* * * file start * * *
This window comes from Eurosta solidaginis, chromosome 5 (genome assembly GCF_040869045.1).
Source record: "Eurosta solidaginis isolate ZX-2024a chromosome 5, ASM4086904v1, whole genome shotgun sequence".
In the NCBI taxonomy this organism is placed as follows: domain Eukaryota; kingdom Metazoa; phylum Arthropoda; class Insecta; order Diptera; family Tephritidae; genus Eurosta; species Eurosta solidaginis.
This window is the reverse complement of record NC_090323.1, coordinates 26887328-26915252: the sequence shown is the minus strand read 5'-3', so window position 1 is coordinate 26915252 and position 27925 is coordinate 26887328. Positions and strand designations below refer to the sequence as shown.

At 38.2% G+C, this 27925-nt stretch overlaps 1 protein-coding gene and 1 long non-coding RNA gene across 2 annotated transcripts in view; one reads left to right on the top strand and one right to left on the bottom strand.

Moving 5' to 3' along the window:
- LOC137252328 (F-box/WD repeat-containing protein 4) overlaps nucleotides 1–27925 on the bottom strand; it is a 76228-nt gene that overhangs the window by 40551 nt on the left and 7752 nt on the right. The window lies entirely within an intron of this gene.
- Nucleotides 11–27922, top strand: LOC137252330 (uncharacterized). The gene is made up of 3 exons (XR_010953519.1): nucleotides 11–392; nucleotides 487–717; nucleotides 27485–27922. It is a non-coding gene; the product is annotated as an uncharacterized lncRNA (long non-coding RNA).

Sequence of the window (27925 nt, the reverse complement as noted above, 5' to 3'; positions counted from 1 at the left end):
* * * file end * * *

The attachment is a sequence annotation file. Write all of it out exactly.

This window comes from Eurosta solidaginis, chromosome 5 (genome assembly GCF_040869045.1).
Source record: "Eurosta solidaginis isolate ZX-2024a chromosome 5, ASM4086904v1, whole genome shotgun sequence".
In the NCBI taxonomy this organism is placed as follows: domain Eukaryota; kingdom Metazoa; phylum Arthropoda; class Insecta; order Diptera; family Tephritidae; genus Eurosta; species Eurosta solidaginis.
This window is the reverse complement of record NC_090323.1, coordinates 26887328-26915252: the sequence shown is the minus strand read 5'-3', so window position 1 is coordinate 26915252 and position 27925 is coordinate 26887328. Positions and strand designations below refer to the sequence as shown.

At 38.2% G+C, this 27925-nt stretch overlaps 1 protein-coding gene and 1 long non-coding RNA gene across 2 annotated transcripts in view; one reads left to right on the top strand and one right to left on the bottom strand.

Moving 5' to 3' along the window:
- LOC137252328 (F-box/WD repeat-containing protein 4) overlaps nucleotides 1–27925 on the bottom strand; it is a 76228-nt gene that overhangs the window by 40551 nt on the left and 7752 nt on the right. The window lies entirely within an intron of this gene.
- Nucleotides 11–27922, top strand: LOC137252330 (uncharacterized). The gene is made up of 3 exons (XR_010953519.1): nucleotides 11–392; nucleotides 487–717; nucleotides 27485–27922. It is a non-coding gene; the product is annotated as an uncharacterized lncRNA (long non-coding RNA).

Sequence of the window (27925 nt, the reverse complement as noted above, 5' to 3'; positions counted from 1 at the left end):